Aerial views of Bear Park in Gladewater, TX - 2010
Photos courtesy Microsoft Earthdata

Today Bear Park in Gladewater no longer looks like the semi-pro park of Burnett's Bears.  Named R.W. (Dick) Burnett Field in his honor, Bear Park located at 900 East Pacific Avenue at the corner of South Lee Drive, is home to the Gladewater Youth Baseball Association.

Page added August 17, 2011

Special thanks to Lanny Medlin for his assistance with this page.  Lanny is a native of East Texas and regularly publishes the results of his research on its history in Lanny Medlin's Albums.  Thanks also to Larry Coulter, Van Craddock and John Low for assisting in the verification of the original Bear Park location.

1 excerpts from and according to Larry G. Bowman, "BURNETT, RICHARD WESLEY," Handbook of Texas Online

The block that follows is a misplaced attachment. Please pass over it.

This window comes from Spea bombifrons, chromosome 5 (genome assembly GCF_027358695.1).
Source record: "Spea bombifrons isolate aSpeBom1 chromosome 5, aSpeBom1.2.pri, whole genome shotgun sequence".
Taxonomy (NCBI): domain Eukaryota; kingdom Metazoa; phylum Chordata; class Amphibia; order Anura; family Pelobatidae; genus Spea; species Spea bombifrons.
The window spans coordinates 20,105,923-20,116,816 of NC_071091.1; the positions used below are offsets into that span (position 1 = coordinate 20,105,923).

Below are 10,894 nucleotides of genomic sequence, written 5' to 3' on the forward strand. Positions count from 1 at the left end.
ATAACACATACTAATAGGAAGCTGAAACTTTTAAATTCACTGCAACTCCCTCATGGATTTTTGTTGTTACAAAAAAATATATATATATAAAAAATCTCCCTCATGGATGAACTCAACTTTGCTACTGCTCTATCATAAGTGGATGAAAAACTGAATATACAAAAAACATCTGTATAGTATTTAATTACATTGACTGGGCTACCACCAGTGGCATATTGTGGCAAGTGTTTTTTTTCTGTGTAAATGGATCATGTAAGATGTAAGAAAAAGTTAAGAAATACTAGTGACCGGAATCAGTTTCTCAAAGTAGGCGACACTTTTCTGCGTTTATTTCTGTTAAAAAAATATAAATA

2 according to East Texas League: Reference, see also  Gladewater, Texas Minor League History - Baseball Reference
3 excerpt from "Did Elvis Sing in Your Hometown?" by Lee Cotten

 


Lanny,

Thanks for sharing the memories of old Bears Park. When I was a very small child our family lived on Bobo Street (now Lee) north of U.S. 80. When I saw the lights on at the ballpark I'd pitch a fit and my dad would walk me the two blocks or so to the stadium. I wish we still had the old East Texas League.


The building that was the Green Hut Cafe on East Hwy 80 - Aug. 16, 2011
Photo © Lanny Medlin

By the way, my dad worked at Hall Lumber Co. at Bobo (Lee) and 80. One day in 1954 he was sitting in the Green Hut cafe across the street from KSIJ and in walked Elvis and the Blue Moon Boys. My dad and Elvis almost got in a fight there (My dad's version is that Elvis remarked about the sunlight reflecting off his bald head) but Scottie and Bill pulled them apart. My dad never did like Elvis after that.

Van Craddock
Longview, TX
August 18, 2011